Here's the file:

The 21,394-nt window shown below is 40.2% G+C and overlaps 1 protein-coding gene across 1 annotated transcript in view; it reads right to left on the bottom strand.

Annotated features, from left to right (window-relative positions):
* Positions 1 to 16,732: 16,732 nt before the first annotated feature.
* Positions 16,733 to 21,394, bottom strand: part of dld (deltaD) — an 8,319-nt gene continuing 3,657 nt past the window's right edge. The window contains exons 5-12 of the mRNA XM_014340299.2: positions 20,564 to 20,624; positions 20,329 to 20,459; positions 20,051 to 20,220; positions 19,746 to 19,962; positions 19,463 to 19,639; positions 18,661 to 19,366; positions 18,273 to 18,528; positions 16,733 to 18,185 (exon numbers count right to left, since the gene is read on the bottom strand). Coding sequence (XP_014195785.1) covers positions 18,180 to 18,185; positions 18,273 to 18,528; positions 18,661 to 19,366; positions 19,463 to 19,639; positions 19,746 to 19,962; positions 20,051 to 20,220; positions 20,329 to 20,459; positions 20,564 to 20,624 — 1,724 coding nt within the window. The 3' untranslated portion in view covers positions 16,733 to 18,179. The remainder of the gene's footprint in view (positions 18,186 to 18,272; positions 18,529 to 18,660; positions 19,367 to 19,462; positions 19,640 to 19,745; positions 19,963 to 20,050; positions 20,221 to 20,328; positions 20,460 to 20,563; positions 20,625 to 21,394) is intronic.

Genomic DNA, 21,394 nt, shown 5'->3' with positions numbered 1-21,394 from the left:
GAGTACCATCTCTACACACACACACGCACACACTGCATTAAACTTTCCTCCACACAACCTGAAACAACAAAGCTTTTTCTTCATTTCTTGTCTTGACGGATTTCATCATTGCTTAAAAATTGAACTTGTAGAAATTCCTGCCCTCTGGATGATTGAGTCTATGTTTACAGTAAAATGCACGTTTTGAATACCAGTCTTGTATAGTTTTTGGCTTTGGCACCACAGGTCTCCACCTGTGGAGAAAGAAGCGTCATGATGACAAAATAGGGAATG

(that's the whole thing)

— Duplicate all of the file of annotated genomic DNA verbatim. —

The 21,394-nt window shown below is 40.2% G+C and overlaps 1 protein-coding gene across 1 annotated transcript in view; it reads right to left on the bottom strand.

Annotated features, from left to right (window-relative positions):
* Positions 1 to 16,732: 16,732 nt before the first annotated feature.
* Positions 16,733 to 21,394, bottom strand: part of dld (deltaD) — an 8,319-nt gene continuing 3,657 nt past the window's right edge. The window contains exons 5-12 of the mRNA XM_014340299.2: positions 20,564 to 20,624; positions 20,329 to 20,459; positions 20,051 to 20,220; positions 19,746 to 19,962; positions 19,463 to 19,639; positions 18,661 to 19,366; positions 18,273 to 18,528; positions 16,733 to 18,185 (exon numbers count right to left, since the gene is read on the bottom strand). Coding sequence (XP_014195785.1) covers positions 18,180 to 18,185; positions 18,273 to 18,528; positions 18,661 to 19,366; positions 19,463 to 19,639; positions 19,746 to 19,962; positions 20,051 to 20,220; positions 20,329 to 20,459; positions 20,564 to 20,624 — 1,724 coding nt within the window. The 3' untranslated portion in view covers positions 16,733 to 18,179. The remainder of the gene's footprint in view (positions 18,186 to 18,272; positions 18,529 to 18,660; positions 19,367 to 19,462; positions 19,640 to 19,745; positions 19,963 to 20,050; positions 20,221 to 20,328; positions 20,460 to 20,563; positions 20,625 to 21,394) is intronic.

Genomic DNA, 21,394 nt, shown 5'->3' with positions numbered 1-21,394 from the left:
GAGTACCATCTCTACACACACACACGCACACACTGCATTAAACTTTCCTCCACACAACCTGAAACAACAAAGCTTTTTCTTCATTTCTTGTCTTGACGGATTTCATCATTGCTTAAAAATTGAACTTGTAGAAATTCCTGCCCTCTGGATGATTGAGTCTATGTTTACAGTAAAATGCACGTTTTGAATACCAGTCTTGTATAGTTTTTGGCTTTGGCACCACAGGTCTCCACCTGTGGAGAAAGAAGCGTCATGATGACAAAATAGGGAATG